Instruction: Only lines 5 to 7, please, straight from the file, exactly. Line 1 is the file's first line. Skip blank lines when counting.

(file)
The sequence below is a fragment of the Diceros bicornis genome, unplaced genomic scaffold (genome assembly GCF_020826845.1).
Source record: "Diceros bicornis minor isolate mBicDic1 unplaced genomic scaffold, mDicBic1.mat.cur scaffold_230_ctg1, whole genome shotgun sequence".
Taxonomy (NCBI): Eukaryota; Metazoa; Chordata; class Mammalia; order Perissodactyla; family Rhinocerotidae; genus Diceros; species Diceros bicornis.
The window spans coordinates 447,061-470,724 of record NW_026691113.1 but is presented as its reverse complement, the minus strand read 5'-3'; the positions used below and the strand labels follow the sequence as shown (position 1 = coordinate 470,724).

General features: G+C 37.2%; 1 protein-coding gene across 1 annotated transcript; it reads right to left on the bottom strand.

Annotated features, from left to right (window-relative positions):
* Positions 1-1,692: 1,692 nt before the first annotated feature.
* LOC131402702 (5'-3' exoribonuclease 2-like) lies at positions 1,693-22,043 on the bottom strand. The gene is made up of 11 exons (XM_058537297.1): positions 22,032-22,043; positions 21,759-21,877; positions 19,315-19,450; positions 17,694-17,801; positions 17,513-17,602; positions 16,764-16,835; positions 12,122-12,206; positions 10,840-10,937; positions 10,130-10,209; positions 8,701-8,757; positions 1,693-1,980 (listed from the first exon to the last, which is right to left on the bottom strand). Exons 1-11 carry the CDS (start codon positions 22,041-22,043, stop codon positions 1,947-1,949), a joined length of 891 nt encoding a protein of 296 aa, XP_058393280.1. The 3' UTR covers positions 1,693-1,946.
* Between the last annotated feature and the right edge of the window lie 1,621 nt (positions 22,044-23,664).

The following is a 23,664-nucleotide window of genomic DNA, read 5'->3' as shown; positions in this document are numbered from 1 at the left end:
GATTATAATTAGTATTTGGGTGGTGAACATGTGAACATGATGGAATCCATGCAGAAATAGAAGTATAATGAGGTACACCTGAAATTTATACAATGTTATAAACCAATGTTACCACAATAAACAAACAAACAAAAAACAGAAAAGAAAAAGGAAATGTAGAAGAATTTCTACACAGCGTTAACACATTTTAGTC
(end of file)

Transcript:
General features: G+C 37.2%; 1 protein-coding gene across 1 annotated transcript; it reads right to left on the bottom strand.

Annotated features, from left to right (window-relative positions):
* Positions 1-1,692: 1,692 nt before the first annotated feature.